A FORMER Ballarat teacher, who has opened an independent secular school in Melbourne, has hopes of opening more schools in Victoria.
Sophie Fenton, who previously taught at Ballarat Grammar and Loreto College, is the co-founder and deputy principal of Sandridge School which opened its doors last week in Williamstown – after 18 months’ planning.
The entrepreneurial school founded by educators has 87 children enrolled from prep to year 5, with another 500 on a waiting list.
Ms Fenton and co-founder and principal Dr Jeanne Shaw opened the school because they wanted to take education to the next level.
“As a school imagined, built and run by entrepreneurial teachers, entrepreneurship and social impact drive our philosophy. Students are encouraged to value the community around them.
“If they have ideas to improve the world, whether they be commercial or social ventures, we will provide the support they need to see those ideas come to life,” Ms Fenton said.
“It is a school defined by education that shapes the professional, personal, social and community life of the students and the teachers.”
Ms Fenton, who was named Australian Teacher of the Year in 2013, said her teaching experience in Ballarat had had a positive impact on her new venture.
She said her family and Ballarat community provided strong support when she decided to open her own school.
“Many children and staff helped reaffirm and nourish my philosophy around teaching. My students taught me about teaching. I respond to their learning and structure my teaching around them,” Ms Fenton said.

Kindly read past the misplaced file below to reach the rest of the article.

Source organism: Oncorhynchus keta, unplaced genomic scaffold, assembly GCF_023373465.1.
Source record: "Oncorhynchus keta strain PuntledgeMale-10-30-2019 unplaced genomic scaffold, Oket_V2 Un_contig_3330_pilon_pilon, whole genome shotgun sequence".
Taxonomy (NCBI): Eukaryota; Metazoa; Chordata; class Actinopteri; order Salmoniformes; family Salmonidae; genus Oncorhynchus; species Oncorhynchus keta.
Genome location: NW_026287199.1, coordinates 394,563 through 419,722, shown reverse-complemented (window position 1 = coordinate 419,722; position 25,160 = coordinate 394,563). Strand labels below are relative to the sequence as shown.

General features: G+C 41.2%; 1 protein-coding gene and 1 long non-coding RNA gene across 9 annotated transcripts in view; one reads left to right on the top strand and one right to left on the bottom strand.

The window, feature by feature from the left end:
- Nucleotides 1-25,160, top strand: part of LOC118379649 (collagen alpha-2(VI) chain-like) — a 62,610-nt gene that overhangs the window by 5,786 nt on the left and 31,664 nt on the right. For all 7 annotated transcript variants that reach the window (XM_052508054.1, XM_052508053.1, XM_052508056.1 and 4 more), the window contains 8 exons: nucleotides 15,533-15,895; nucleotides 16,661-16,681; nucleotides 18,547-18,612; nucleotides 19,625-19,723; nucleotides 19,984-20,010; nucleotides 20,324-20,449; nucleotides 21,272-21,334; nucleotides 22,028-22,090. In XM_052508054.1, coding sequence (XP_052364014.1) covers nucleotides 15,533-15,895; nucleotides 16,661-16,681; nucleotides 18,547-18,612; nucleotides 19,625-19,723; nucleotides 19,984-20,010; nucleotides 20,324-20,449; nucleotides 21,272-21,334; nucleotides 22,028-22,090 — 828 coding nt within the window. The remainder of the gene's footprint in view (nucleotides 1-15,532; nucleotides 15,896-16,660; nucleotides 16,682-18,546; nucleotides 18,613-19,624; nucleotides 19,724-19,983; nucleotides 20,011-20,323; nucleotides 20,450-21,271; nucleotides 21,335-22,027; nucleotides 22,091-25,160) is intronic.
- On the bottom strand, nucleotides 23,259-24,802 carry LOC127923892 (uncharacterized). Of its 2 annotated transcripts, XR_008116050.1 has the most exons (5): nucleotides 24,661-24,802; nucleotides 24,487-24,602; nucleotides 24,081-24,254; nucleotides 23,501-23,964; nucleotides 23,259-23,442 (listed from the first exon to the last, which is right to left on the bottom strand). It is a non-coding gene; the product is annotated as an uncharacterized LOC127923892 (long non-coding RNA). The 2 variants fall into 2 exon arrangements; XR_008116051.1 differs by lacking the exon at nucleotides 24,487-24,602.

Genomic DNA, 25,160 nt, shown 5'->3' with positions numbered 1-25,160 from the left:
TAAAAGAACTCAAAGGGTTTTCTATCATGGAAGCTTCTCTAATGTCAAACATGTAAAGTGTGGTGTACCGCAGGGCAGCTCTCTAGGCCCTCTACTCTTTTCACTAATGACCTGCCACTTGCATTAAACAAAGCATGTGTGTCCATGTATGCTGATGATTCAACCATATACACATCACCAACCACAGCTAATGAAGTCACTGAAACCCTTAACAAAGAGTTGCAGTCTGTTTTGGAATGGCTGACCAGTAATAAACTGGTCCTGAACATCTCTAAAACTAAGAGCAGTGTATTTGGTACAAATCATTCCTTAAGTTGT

Sandridge School, located in the former Customs House, has been restored to accommodate the pupils and staff. It has no rows of desks and chairs.
“Instead there are studios and spaces that enhance the learning opportunities. The students are connected to the world they live in, and the people they live with,” Ms Fenton said.
“The Sandridge School, through the application of the science of positive psychology for student learning, most notably focuses around the ways a positive connection between student and teacher can affect the ways children and young people learn.”
Ms Fenton said Ballarat could benefit from a school like Sandridge School and there were plans to open more schools around Victoria. Ms Fenton and Dr Shaw’s goal is to introduce year 6 pupils in 2017, years 7 to 10 pupils and a second campus in 2018, and years 11 and 12 by 2023.
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